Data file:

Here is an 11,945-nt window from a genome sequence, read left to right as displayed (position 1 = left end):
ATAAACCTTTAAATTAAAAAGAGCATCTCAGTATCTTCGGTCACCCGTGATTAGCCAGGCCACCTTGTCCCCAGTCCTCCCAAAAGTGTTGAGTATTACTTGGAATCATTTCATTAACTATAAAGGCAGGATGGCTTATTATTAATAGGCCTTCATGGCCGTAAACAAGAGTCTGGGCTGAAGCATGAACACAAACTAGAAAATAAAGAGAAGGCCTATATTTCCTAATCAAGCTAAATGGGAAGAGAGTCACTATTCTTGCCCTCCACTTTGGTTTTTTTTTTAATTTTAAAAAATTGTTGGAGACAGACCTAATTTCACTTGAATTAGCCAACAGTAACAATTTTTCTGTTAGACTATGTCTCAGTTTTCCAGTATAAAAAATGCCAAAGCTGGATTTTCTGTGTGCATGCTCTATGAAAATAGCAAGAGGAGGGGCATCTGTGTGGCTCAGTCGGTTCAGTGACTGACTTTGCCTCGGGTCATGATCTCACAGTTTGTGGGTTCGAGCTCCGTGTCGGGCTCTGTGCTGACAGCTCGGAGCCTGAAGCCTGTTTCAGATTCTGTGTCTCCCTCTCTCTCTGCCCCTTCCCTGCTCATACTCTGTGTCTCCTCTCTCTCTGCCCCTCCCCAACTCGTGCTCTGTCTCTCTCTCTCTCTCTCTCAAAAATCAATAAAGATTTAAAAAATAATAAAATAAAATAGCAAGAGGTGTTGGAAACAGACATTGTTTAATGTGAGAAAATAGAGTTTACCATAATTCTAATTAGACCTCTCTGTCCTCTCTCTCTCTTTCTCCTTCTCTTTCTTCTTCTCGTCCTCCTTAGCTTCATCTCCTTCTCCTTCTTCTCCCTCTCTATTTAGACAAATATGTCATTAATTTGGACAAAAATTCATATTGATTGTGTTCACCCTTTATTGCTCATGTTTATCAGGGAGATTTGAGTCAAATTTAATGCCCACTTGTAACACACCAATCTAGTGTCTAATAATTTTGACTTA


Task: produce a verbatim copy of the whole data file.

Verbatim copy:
Here is an 11,945-nt window from a genome sequence, read left to right as displayed (position 1 = left end):
ATAAACCTTTAAATTAAAAAGAGCATCTCAGTATCTTCGGTCACCCGTGATTAGCCAGGCCACCTTGTCCCCAGTCCTCCCAAAAGTGTTGAGTATTACTTGGAATCATTTCATTAACTATAAAGGCAGGATGGCTTATTATTAATAGGCCTTCATGGCCGTAAACAAGAGTCTGGGCTGAAGCATGAACACAAACTAGAAAATAAAGAGAAGGCCTATATTTCCTAATCAAGCTAAATGGGAAGAGAGTCACTATTCTTGCCCTCCACTTTGGTTTTTTTTTTAATTTTAAAAAATTGTTGGAGACAGACCTAATTTCACTTGAATTAGCCAACAGTAACAATTTTTCTGTTAGACTATGTCTCAGTTTTCCAGTATAAAAAATGCCAAAGCTGGATTTTCTGTGTGCATGCTCTATGAAAATAGCAAGAGGAGGGGCATCTGTGTGGCTCAGTCGGTTCAGTGACTGACTTTGCCTCGGGTCATGATCTCACAGTTTGTGGGTTCGAGCTCCGTGTCGGGCTCTGTGCTGACAGCTCGGAGCCTGAAGCCTGTTTCAGATTCTGTGTCTCCCTCTCTCTCTGCCCCTTCCCTGCTCATACTCTGTGTCTCCTCTCTCTCTGCCCCTCCCCAACTCGTGCTCTGTCTCTCTCTCTCTCTCTCTCAAAAATCAATAAAGATTTAAAAAATAATAAAATAAAATAGCAAGAGGTGTTGGAAACAGACATTGTTTAATGTGAGAAAATAGAGTTTACCATAATTCTAATTAGACCTCTCTGTCCTCTCTCTCTCTTTCTCCTTCTCTTTCTTCTTCTCGTCCTCCTTAGCTTCATCTCCTTCTCCTTCTTCTCCCTCTCTATTTAGACAAATATGTCATTAATTTGGACAAAAATTCATATTGATTGTGTTCACCCTTTATTGCTCATGTTTATCAGGGAGATTTGAGTCAAATTTAATGCCCACTTGTAACACACCAATCTAGTGTCTAATAATTTTGACTTA